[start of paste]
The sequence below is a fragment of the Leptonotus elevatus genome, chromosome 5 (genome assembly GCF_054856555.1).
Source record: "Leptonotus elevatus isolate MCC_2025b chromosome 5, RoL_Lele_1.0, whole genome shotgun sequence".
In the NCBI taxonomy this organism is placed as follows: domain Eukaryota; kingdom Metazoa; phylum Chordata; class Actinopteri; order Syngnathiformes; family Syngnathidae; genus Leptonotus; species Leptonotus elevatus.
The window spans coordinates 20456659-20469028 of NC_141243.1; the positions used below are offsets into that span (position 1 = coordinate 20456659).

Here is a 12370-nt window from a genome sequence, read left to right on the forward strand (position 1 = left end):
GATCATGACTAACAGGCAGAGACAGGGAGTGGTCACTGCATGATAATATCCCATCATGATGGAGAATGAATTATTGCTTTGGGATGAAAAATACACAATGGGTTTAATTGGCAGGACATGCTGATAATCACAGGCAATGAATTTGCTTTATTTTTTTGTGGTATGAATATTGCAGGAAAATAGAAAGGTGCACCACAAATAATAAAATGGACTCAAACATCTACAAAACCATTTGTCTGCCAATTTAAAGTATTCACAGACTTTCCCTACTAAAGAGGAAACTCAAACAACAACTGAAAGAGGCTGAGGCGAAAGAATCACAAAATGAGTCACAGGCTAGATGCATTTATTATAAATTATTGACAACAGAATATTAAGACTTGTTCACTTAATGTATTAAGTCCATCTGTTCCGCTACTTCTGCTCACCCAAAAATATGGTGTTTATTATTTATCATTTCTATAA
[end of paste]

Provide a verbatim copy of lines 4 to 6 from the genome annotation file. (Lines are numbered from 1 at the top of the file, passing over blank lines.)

The window spans coordinates 20456659-20469028 of NC_141243.1; the positions used below are offsets into that span (position 1 = coordinate 20456659).

Here is a 12370-nt window from a genome sequence, read left to right on the forward strand (position 1 = left end):
GATCATGACTAACAGGCAGAGACAGGGAGTGGTCACTGCATGATAATATCCCATCATGATGGAGAATGAATTATTGCTTTGGGATGAAAAATACACAATGGGTTTAATTGGCAGGACATGCTGATAATCACAGGCAATGAATTTGCTTTATTTTTTTGTGGTATGAATATTGCAGGAAAATAGAAAGGTGCACCACAAATAATAAAATGGACTCAAACATCTACAAAACCATTTGTCTGCCAATTTAAAGTATTCACAGACTTTCCCTACTAAAGAGGAAACTCAAACAACAACTGAAAGAGGCTGAGGCGAAAGAATCACAAAATGAGTCACAGGCTAGATGCATTTATTATAAATTATTGACAACAGAATATTAAGACTTGTTCACTTAATGTATTAAGTCCATCTGTTCCGCTACTTCTGCTCACCCAAAAATATGGTGTTTATTATTTATCATTTCTATAA